Entertainment Lifestyle 

‘This Year Has Been Up and Down’: How Music Medicated a Turbulent Year

Even non-Swifties like sophomore Megan Beu can admit Taylor Swift’s recent release of “Red (Taylor’s Version)” encompassed the year for many — the heartbroken, the scream-criers and the casual pop fan. 

While albums such as Swift’s captivated the masses, many agree this year’s music has been comprehensive and multifaceted. It provided listeners with a diverse collection of tracks by both seasoned creators and up-and-coming artists that can appease any music fan, no matter the tempo of their year.

Some students struggled to pinpoint a specific song that resonated with their life this year. Instead, sophomore accounting majors Jessica Ras and Amani Pittman thought specific genres were a more accurate representation. Lo-fi rap and indie-pop came to mind when reflecting on their favorite sub-genres recently. 

Ras, 19, said she listens to upbeat music when she’s stressed or upset, as it tends to lift her mood and shift her mindset. 

“I use music more as a method of escapism,” Ras said. 

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When facing pre-interview nerves, Ras channeled her “Zendaya confidence” by jamming out to the singer and actress’ song “Replay.” She said this 2013 pop track helped her escape from the stress and has been a mood-boosting source for her this year. 

She also listed Lil Nas X’s song “INDUSTRY BABY (feat. Jack Harlow),” as one she found herself repeatedly hitting play on. She also mentioned Olivia Ridrigo’s first studio album, “SOUR,” as being a popular but impactful record for her this year.

Once beginning in-person classes this semester, Pittman said her year improved and her self-made yearly playlist transitioned from sad songs to happier pop. While songs such as “Slip” by Jacob Lee initially ruled her playlist, she began to see songs such as “I Like That” by Bazzi become more prevalent in the queue.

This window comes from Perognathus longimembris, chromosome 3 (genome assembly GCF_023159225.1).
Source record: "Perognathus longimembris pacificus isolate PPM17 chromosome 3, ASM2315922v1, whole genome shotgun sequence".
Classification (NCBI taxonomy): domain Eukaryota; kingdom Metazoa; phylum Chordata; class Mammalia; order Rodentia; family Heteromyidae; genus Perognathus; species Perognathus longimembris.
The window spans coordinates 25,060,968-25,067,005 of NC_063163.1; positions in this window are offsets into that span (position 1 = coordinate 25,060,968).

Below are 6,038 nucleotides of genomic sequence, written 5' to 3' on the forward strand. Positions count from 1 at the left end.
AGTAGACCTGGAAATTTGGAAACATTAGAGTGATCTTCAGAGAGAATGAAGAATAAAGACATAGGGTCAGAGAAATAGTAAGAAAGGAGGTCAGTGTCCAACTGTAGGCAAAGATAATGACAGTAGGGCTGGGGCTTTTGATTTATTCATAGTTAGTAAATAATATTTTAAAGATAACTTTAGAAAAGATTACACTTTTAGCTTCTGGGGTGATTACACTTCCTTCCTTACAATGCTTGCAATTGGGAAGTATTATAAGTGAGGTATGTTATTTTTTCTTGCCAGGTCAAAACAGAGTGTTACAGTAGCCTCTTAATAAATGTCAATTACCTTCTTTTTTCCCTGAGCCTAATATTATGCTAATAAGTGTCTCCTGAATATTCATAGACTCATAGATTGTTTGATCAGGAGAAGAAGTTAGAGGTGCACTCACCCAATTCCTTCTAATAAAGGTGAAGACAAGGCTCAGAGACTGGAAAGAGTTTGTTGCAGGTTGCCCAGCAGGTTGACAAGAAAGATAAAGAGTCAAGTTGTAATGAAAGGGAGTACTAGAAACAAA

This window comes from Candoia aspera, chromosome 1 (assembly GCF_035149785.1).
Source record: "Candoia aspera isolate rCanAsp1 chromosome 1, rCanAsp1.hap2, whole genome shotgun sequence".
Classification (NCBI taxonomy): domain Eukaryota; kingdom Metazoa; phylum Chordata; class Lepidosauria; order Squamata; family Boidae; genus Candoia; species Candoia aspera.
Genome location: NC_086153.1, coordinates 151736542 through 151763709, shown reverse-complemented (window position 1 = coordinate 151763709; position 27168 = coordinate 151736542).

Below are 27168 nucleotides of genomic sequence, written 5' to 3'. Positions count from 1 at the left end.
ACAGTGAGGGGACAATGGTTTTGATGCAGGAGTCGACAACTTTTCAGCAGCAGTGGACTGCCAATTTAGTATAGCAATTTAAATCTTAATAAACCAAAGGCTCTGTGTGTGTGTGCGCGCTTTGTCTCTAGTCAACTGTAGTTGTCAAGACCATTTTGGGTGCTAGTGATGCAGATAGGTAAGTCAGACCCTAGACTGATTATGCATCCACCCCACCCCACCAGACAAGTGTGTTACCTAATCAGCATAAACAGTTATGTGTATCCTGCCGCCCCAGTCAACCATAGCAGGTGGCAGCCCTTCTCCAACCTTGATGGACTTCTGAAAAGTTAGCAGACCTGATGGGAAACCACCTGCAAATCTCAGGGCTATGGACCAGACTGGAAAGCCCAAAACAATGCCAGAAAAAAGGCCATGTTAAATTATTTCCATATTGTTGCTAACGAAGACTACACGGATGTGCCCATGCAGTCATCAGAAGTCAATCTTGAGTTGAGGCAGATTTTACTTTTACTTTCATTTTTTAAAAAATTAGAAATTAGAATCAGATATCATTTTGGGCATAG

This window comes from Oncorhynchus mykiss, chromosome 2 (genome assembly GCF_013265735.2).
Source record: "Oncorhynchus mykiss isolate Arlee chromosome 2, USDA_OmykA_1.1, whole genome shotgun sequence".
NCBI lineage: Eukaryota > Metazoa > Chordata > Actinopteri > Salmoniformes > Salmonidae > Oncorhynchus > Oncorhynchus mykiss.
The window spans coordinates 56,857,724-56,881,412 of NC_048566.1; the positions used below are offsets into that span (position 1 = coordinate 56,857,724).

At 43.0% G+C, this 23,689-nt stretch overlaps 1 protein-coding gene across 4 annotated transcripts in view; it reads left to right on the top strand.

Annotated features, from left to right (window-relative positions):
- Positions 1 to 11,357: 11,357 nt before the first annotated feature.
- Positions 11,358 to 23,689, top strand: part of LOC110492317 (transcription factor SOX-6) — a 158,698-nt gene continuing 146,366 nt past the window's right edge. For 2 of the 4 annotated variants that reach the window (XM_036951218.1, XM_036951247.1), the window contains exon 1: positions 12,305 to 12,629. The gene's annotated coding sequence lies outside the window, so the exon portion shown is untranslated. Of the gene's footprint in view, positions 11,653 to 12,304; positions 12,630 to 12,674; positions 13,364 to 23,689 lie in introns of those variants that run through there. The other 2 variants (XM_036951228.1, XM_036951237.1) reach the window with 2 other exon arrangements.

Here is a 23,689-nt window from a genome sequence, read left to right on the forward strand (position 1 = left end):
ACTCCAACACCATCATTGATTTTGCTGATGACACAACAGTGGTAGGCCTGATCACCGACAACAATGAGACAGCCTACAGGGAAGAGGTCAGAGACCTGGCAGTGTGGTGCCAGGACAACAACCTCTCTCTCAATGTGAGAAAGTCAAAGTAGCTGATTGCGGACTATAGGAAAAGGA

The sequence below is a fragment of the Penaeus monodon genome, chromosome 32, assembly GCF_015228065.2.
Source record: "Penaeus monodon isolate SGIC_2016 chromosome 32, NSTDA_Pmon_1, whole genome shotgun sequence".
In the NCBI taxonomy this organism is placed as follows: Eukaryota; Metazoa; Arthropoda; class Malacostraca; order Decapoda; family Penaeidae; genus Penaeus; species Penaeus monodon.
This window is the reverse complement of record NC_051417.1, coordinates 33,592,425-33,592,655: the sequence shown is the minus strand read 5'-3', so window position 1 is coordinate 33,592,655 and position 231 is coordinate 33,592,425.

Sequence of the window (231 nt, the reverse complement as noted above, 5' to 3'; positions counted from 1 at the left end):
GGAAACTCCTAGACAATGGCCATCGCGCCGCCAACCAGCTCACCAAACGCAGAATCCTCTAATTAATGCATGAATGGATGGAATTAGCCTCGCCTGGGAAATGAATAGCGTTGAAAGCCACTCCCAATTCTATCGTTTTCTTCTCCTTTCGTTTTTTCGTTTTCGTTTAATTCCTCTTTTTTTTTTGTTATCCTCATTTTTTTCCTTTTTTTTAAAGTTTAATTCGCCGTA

“I like a lot of the sad and emotional songs that make you feel something,” Pittman, 19, said. 

For some students, their listening patterns mirrored the changes they were experiencing. First-year Isoken Ogbomoh said she found herself shifting between artists and albums as she transitioned from high school to her first year of college.

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Nujabes, a Japanese record producer and composer, stood out to Ogbomoh when reflecting on the end of her high school career earlier this year.

“I feel like it really got me through that time,” the 19-year-old nursing major said. “There’s no lyrics to his songs, so you can put whatever spin you want on each song.” 

Ogbomoh said she attached albums to certain points in her year. Tyler, the Creator’s album, “Call Me If You Get Lost,” echoed warm weather and long days. 

“It really encapsulates the summer for me,” Ogbomoh said.

Kanye West’s “Donda” wrapped up the summer for Ogbomoh and WizKid’s album “Made in Lagos” was a staple in her summer mix as well, citing that their Nigerian backgrounds influenced her love for the singer. 

Kevin Garcia, a senior who uses he/they pronouns, said one artist that stood out to them was Natalia Lafourcade, a Mexican folk-rock singer.

“My sister recommended that I listen to a bit of Spanish rock because my parents grew up in the ’80s, but we never really listened to it,” Garcia, a political science major, said.

Lafourcade’s music resonated with the 22-year-old due to his and the singer’s shared identity as Mexican individuals. Garcia connected with the mix of folk, rock and Spanish aspects of Lafourcade’s work, and is confident that she’ll take a top spot in his Spotify Wrapped.

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Many found music to be a manifestation of personal ups and downs as well as universal experiences. As the turbulence of the COVID-19 pandemic has remained constant, students felt as though they could relate the music they were hearing to what was going on in the world around them.

Beu, 19, said she noticed a distinct shift in her listening habits as the year progressed. 

Beu said LANY’s music represented personal successes and high points, such as “really starting” college as a sophomore. The sports management major said the song “care less” is her go-to listen while shuttling between campuses or strolling through Damen.

“It’s just about not caring what people think, or not giving more than what you get,” Beu said.

Some students agreed music’s virality online has reflected onto users’ everyday lives. Beu called on Taylor Swift’s re-recording of her album “Red” as having a major influence on social media and subsequently resonating with a widespread audience. 

For some, the songs they put on repeat this year allowed them to revisit memories or check in with how they were feeling — whether that means delving back into their “2000s throwbacks” playlist or shuffling their personalized “Discover Weekly” mix.

“This year has been up and down,” Beu said. “People just need that kind of music to get through the unrest.”

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Sourced From Nigerian Music

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